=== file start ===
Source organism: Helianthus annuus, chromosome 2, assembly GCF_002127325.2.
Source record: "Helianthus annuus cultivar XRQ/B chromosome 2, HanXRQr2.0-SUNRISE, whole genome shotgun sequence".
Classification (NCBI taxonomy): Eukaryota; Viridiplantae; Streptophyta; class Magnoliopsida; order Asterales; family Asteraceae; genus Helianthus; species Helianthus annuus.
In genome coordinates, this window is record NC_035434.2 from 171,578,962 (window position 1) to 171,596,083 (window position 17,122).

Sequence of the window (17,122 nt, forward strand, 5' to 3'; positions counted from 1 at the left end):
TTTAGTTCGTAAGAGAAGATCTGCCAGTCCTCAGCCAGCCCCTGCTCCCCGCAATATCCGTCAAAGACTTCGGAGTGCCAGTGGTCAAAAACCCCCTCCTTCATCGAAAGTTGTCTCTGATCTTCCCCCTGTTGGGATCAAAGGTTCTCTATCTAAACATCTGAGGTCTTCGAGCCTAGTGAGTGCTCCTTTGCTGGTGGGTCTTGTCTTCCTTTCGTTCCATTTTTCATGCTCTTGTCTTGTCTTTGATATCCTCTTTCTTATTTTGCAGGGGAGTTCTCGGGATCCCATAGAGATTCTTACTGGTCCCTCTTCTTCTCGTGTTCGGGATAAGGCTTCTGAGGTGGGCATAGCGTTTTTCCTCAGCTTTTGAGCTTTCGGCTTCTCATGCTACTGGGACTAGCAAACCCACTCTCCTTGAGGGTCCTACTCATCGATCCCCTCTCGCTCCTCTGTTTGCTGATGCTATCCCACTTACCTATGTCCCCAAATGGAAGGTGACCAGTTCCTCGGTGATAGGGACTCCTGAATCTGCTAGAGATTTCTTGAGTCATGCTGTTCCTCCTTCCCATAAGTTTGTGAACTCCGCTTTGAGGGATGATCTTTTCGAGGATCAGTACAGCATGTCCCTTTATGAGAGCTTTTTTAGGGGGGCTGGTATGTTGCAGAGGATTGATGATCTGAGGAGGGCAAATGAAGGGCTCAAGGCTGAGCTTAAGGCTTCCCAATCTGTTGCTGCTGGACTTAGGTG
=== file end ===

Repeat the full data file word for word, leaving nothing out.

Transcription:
Source organism: Helianthus annuus, chromosome 2, assembly GCF_002127325.2.
Source record: "Helianthus annuus cultivar XRQ/B chromosome 2, HanXRQr2.0-SUNRISE, whole genome shotgun sequence".
Classification (NCBI taxonomy): Eukaryota; Viridiplantae; Streptophyta; class Magnoliopsida; order Asterales; family Asteraceae; genus Helianthus; species Helianthus annuus.
In genome coordinates, this window is record NC_035434.2 from 171,578,962 (window position 1) to 171,596,083 (window position 17,122).

Sequence of the window (17,122 nt, forward strand, 5' to 3'; positions counted from 1 at the left end):
TTTAGTTCGTAAGAGAAGATCTGCCAGTCCTCAGCCAGCCCCTGCTCCCCGCAATATCCGTCAAAGACTTCGGAGTGCCAGTGGTCAAAAACCCCCTCCTTCATCGAAAGTTGTCTCTGATCTTCCCCCTGTTGGGATCAAAGGTTCTCTATCTAAACATCTGAGGTCTTCGAGCCTAGTGAGTGCTCCTTTGCTGGTGGGTCTTGTCTTCCTTTCGTTCCATTTTTCATGCTCTTGTCTTGTCTTTGATATCCTCTTTCTTATTTTGCAGGGGAGTTCTCGGGATCCCATAGAGATTCTTACTGGTCCCTCTTCTTCTCGTGTTCGGGATAAGGCTTCTGAGGTGGGCATAGCGTTTTTCCTCAGCTTTTGAGCTTTCGGCTTCTCATGCTACTGGGACTAGCAAACCCACTCTCCTTGAGGGTCCTACTCATCGATCCCCTCTCGCTCCTCTGTTTGCTGATGCTATCCCACTTACCTATGTCCCCAAATGGAAGGTGACCAGTTCCTCGGTGATAGGGACTCCTGAATCTGCTAGAGATTTCTTGAGTCATGCTGTTCCTCCTTCCCATAAGTTTGTGAACTCCGCTTTGAGGGATGATCTTTTCGAGGATCAGTACAGCATGTCCCTTTATGAGAGCTTTTTTAGGGGGGCTGGTATGTTGCAGAGGATTGATGATCTGAGGAGGGCAAATGAAGGGCTCAAGGCTGAGCTTAAGGCTTCCCAATCTGTTGCTGCTGGACTTAGGTG